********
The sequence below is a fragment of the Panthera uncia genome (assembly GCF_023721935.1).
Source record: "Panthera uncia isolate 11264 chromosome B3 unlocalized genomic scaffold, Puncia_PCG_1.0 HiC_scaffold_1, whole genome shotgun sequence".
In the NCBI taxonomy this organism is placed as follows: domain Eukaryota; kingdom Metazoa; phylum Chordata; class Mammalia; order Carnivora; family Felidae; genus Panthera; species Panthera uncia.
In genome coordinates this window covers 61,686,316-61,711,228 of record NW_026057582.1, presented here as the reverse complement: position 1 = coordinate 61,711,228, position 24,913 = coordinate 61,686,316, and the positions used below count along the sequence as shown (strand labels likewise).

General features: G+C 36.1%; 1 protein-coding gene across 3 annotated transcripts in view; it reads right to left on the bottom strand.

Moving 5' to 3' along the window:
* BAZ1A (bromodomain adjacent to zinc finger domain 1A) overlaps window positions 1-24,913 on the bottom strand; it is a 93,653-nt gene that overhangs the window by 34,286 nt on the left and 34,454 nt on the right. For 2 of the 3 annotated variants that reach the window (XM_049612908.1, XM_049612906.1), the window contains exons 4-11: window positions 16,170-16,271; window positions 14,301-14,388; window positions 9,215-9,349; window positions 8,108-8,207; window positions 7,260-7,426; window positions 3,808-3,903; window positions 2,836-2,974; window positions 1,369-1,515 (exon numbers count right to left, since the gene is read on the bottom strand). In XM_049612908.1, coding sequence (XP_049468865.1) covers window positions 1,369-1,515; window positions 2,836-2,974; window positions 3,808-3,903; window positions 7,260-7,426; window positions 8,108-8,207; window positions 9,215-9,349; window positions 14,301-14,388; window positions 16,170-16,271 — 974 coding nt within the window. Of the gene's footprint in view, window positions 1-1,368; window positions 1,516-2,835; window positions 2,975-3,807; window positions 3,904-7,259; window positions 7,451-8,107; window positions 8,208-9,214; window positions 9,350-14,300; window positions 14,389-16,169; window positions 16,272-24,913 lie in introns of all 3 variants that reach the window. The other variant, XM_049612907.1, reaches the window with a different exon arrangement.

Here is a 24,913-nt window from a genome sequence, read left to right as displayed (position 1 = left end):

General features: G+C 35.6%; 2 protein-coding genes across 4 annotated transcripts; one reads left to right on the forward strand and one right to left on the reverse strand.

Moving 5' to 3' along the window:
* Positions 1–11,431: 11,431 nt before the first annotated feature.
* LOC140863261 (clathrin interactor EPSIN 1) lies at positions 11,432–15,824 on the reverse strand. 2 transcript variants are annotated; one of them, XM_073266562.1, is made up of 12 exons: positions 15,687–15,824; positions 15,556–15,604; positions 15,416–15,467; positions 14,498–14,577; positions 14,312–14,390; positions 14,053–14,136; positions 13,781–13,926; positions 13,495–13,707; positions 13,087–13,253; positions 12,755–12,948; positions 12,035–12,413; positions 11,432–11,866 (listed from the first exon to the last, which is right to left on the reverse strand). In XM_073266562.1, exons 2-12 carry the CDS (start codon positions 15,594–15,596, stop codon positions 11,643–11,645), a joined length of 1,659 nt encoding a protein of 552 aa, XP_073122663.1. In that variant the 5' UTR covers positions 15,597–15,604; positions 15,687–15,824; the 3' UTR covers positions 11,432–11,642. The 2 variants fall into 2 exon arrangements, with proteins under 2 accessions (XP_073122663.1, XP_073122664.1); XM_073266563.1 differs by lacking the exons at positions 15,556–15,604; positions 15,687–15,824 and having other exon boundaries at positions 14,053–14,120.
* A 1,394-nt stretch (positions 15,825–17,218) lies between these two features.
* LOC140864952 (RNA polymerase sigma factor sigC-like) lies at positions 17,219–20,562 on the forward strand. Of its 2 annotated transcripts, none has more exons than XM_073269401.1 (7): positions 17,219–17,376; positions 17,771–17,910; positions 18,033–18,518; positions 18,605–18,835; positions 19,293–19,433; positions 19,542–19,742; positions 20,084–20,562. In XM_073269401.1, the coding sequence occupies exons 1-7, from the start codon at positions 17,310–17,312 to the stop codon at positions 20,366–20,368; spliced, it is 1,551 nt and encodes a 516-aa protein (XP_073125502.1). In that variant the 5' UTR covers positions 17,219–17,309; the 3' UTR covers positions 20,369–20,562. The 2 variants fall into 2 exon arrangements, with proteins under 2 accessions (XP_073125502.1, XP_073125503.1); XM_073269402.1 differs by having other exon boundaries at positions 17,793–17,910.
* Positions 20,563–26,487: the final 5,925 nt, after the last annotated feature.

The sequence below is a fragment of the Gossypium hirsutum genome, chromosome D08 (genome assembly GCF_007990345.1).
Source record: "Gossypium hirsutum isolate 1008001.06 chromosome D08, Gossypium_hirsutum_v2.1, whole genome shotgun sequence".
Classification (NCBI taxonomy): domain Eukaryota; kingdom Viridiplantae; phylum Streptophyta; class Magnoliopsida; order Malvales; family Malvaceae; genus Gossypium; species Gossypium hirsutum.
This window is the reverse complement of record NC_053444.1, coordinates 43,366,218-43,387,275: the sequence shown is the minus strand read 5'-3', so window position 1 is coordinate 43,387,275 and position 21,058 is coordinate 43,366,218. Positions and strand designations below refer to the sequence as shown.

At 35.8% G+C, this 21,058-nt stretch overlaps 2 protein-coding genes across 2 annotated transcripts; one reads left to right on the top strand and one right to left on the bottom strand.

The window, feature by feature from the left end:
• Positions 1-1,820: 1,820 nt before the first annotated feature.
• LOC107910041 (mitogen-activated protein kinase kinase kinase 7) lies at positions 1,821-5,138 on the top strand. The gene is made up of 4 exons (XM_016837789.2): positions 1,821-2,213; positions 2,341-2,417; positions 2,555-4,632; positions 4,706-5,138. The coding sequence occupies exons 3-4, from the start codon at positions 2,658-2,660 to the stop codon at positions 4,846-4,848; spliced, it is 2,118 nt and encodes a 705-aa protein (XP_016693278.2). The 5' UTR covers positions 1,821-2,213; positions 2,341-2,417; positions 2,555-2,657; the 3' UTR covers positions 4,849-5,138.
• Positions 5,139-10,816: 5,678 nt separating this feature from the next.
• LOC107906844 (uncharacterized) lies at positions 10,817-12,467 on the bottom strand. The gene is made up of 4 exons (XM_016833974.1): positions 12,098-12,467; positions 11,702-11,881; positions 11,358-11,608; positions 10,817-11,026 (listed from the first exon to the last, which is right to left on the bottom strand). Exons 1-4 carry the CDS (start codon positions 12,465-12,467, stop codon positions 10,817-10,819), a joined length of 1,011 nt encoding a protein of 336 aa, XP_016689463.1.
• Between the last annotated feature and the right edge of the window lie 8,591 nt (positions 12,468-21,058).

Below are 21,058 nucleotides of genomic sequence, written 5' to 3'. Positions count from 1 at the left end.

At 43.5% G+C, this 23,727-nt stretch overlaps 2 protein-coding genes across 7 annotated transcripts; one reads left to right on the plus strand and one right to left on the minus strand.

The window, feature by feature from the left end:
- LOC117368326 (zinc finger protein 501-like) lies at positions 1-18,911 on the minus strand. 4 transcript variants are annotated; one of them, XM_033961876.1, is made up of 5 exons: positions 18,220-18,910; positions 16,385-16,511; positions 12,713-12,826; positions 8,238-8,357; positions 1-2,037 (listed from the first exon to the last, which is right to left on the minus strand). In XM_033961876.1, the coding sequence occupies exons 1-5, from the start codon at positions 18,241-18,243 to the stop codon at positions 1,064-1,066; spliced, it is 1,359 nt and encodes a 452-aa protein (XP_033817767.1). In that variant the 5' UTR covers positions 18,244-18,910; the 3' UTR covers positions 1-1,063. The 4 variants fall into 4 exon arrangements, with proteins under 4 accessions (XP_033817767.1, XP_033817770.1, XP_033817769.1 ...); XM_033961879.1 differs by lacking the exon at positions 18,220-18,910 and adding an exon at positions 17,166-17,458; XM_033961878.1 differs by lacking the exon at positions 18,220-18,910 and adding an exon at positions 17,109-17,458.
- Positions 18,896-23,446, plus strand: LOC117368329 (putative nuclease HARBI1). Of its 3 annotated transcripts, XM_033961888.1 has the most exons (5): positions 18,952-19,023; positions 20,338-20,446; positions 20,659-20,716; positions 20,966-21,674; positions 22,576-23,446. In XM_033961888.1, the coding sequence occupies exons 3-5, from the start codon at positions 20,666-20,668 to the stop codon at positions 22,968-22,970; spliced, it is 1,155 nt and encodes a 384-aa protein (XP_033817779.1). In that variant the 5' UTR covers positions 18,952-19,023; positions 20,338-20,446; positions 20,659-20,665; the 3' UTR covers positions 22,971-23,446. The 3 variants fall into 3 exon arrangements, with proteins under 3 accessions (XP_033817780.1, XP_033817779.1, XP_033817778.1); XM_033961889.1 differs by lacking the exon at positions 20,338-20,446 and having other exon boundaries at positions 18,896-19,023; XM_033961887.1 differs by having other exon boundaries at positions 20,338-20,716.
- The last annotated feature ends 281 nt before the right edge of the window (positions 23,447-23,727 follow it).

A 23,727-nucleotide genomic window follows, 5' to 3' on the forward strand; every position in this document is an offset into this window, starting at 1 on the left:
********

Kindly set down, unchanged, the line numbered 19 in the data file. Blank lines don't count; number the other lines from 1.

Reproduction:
This window is the reverse complement of record NC_053444.1, coordinates 43,366,218-43,387,275: the sequence shown is the minus strand read 5'-3', so window position 1 is coordinate 43,387,275 and position 21,058 is coordinate 43,366,218. Positions and strand designations below refer to the sequence as shown.